[q2]> > The A* is a nice idea, and since I got 9 of them at GCSE you may think I would be all for it.[/q2]
[q1]>[/q1]
[q1]> Did you really? Good job you said: I absolutely needed that 35th mention[/q1]
of
[q1]> it for it to finally sink in...[/q1]
[q1]>[/q1]
[q1]> (2 A*, a smaller head, and slightly more sophistry)[/q1]

And no less intelligent no doubt! (and I still don't really get what a sophist is!)

Andrew H
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Steve.Wren
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#112
[q2]> >I think that 25% of A level students get a grade A so it is a guide to Mathematical ability - it[/q2]
[q2]> >allows you to know that a candidate is in the[/q2]
top
[q2]> >quartile of A level mathematicians [...][/q2]
[q1]>[/q1]
[q1]> Stop! No, it means they're in the top quartile of those doing A-level maths, which is heavily[/q1]
[q1]> "contaminated" with physicists, chemists, engineers, economists, and thousands of others. The[/q1]
[q1]> mathematicians are only a small minority, and they're very heavily concentrated in that top[/q1]
[q1]> quartile.[/q1]

Our differing definitions of mathematicians have caused us to disagree here. I defined
mathematicians in the 16-18 sense (ie. "A level Mathematicians" - those who do A level maths) - you
defined mathematicians as those who continue post 18 I think.

I suspect we are both right in our definitions - they meet our needs in day to day speak.

[q1]> What's more, many of the mathematicians and physicists and a significant number of others are also[/q1]
[q1]> doing Further Maths, and for these people the [single] maths should be an absolute doddle, even if[/q1]
[q1]> they're struggling with FMaths.[/q1]

The exam board speak is that Further maths isn't "harder maths" (as it used to be) but is just
"extra maths". I personally don't agree as the content of P6 is certainly harder than P2 (for
example) but the exam boards state otherwise.

[q1]> There may be no need for extra *content*, but there will be [perceived] need for extra teaching;[/q1]
[q1]> your "bright sparks" will want to see and try past papers, and will expect to be coached on the[/q1]
[q1]> techniques used to solve these harder/longer questions,[/q1]

I intend to give these students exposure to these AEA questions as part of the natural
differentiation and extension work in class (and will mark them as I do equally with work
designed to help the slower students along) but don't intend to offer any extra lessons or
coaching for the paper.

Perhaps other teachers could comment on plans at their institutons.

[q2]> >The grade A students will be split into 3 (Distinction, Merit and fail) allowing (in effect)[/q2]
[q2]> >three different A grades - A**, A* and A. i would[/q2]
have
[q2]> >felt this would meet some of your needs as an admissions tutor.[/q2]
[q1]>[/q1]
[q1]> Yes, it will -- *if* [big IF] it becomes standard fare for almost all serious mathematicians [in a[/q1]
[q1]> way that STEP hasn't].[/q1]

We obviously don't know if AEA will take off. Since it's a replacement for the old Special Papers I
wonder if anyone can add to the discussion by letting me know if the take-up for these was universal
across colleges & schools or patchy! I would suggest that the pattern of AEA may replicate that of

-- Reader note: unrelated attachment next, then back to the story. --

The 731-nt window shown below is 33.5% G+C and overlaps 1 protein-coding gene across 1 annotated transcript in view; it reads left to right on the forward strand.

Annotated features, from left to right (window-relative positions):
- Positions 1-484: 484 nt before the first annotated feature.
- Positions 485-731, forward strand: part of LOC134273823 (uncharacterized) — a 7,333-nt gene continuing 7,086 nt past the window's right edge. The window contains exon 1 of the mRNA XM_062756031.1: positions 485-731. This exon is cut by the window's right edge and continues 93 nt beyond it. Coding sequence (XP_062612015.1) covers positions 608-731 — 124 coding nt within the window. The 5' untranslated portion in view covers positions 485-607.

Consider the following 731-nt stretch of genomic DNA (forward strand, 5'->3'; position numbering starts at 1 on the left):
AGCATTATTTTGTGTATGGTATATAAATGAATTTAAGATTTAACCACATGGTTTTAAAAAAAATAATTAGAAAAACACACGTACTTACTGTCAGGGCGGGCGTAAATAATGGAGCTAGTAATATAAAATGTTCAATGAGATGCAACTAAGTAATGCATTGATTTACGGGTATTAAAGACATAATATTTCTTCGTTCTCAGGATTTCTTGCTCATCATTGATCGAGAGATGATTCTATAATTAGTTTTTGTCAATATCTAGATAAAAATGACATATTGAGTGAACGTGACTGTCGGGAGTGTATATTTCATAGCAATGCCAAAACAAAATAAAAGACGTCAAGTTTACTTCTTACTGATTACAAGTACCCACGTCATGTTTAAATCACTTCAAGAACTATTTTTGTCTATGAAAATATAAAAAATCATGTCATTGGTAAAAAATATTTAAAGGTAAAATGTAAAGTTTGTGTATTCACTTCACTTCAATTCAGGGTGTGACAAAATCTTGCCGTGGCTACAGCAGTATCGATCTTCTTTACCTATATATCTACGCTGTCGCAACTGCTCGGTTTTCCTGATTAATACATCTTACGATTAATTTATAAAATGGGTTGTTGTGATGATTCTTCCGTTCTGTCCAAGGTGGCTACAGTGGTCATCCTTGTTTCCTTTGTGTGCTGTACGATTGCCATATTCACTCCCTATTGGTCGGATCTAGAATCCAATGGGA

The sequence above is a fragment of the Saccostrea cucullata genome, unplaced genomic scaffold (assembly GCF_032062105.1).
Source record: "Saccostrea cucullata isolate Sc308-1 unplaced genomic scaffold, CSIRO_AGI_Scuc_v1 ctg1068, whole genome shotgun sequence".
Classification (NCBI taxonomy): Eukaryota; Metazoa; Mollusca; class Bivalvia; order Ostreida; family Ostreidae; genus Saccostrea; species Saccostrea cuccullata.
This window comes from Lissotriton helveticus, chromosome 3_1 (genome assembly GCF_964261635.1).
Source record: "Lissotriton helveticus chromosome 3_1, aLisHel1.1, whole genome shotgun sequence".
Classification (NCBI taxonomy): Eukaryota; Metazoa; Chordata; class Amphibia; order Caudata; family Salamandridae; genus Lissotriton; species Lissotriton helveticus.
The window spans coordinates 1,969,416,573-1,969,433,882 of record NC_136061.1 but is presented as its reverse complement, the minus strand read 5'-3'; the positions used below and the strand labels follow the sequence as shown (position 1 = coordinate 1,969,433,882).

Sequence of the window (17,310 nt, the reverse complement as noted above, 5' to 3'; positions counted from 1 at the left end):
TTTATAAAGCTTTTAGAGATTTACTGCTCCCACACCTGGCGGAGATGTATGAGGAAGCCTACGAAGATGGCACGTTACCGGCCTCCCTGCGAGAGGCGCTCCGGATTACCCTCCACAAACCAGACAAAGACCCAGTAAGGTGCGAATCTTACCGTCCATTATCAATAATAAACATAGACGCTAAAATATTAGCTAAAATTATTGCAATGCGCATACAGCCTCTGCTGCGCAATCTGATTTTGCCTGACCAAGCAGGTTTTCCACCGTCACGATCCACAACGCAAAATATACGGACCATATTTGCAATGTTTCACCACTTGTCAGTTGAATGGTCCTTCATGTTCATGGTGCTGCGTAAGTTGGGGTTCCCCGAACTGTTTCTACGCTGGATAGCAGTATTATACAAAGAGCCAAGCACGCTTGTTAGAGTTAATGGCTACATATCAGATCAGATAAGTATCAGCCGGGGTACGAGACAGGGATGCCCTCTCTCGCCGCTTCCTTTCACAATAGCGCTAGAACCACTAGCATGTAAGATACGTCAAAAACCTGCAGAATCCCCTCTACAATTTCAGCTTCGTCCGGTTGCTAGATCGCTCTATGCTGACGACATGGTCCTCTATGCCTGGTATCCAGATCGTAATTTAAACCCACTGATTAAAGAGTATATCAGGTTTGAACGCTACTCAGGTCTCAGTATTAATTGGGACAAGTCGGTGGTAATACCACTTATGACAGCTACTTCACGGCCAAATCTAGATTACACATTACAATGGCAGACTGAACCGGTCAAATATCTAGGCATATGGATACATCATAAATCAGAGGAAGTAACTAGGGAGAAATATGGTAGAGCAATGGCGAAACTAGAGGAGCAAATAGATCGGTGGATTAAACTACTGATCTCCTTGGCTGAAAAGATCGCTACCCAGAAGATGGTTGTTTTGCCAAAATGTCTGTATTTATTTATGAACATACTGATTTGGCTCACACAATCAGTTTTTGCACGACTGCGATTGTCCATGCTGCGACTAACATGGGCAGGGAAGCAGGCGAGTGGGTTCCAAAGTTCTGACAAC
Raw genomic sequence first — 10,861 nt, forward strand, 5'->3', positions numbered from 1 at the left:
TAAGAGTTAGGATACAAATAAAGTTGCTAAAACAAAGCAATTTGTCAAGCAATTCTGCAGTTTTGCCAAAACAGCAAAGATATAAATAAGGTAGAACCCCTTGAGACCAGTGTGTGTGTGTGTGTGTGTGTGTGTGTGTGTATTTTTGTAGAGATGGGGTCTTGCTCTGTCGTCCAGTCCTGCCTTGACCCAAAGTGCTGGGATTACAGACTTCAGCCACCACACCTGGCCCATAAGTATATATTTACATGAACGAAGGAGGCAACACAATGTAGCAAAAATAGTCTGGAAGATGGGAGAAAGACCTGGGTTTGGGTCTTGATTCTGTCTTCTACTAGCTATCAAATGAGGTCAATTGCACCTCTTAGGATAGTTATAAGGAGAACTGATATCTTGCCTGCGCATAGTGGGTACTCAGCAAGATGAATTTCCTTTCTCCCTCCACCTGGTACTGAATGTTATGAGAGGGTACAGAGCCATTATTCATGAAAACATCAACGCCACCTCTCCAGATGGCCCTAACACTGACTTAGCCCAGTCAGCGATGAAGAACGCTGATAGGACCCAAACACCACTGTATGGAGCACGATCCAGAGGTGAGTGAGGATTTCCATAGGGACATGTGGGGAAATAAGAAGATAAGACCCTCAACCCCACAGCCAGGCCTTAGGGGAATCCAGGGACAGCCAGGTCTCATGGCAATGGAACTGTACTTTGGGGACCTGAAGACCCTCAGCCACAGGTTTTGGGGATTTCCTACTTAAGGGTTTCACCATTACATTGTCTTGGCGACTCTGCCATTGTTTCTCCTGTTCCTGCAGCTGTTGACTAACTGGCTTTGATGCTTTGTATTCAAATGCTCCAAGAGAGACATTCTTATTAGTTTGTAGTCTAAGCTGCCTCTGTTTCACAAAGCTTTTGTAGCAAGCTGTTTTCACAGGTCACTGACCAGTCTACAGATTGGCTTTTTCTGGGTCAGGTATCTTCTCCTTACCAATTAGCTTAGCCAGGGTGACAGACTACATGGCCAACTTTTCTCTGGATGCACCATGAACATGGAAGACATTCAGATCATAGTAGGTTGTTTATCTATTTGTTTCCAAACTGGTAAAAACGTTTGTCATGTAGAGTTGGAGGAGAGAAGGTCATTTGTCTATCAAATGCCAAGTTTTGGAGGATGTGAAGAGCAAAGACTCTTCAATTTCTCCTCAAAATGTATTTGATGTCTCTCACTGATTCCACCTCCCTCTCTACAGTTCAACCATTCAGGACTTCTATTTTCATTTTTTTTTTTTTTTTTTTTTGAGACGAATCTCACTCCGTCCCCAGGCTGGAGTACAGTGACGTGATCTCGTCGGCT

the old specials.

[q2]> >I have set some of the questions from the trial paper to my more able mathematicians as homeworks[/q2]
[q2]> >- they have gone away and struggled, thought,[/q2]
considered and tried things and eventually come up with good solutions without any
additional teaching.

[q1]> OK, but this is as an optional extra. Would they still just go away and struggle unaided if they[/q1]
[q1]> needed a Merit to get to their desired univ?[/q1]

Good point - I think they might come looking for help & coaching in this case. I would argue with
them that coaching them through a particular question would be of little benifit as (hopefully)
questions would not be standard and repeating. This is unlike some of the main A level questions
which can be coached (to some degree). I hope my teaching encourages students to struggle and
persist at whatever level they are working.

[q2]> >I know some Uni's insist on A level Further Maths for entry onto a[/q2]
course.
[q1]> I don't know of any offhand, though I haven't checked.[/q1]

I think Warwick might. That's word of mouth though!

[q1]> Perhaps, but I'm not as convinced as I would have been a few years ago. "Smaller" schools are[/q1]
[q1]> typically [at least, in relation to our applicants] indies, which often seem "happy" to put on[/q1]
[q1]> FMaths even for tiny numbers.[/q1]

I'll give an example of a non-Indie school - ours - it may be common place or otherwise outside of
your applicants - I'm not sure.

Lower sixth - 80 students - of which 35 started A level maths - two groups of 15 both studying
identical modules (P1,S1 and m1 in year 12, P2, P3 and S2 in year 13) plus a Further Maths
group of 5.

We have no option (currently) of offering differing modules to our A level students based on their
other subjects - they don't break down nicely into "Physics students" on one side and "Psychologists
etc." on the other - this is largely due to the wierd and wonderful combos of 4 AS levels students
study nowadays. The old Maths, Phys, Chem idea has well gone!

We are currently looking to see if we can find any innoivative ways of mixing groups to offer
differing module combos - it's not looking good at the minute.

We are not running FM next year - only 2 applicants. Our minimum is 6 (we started last year with 6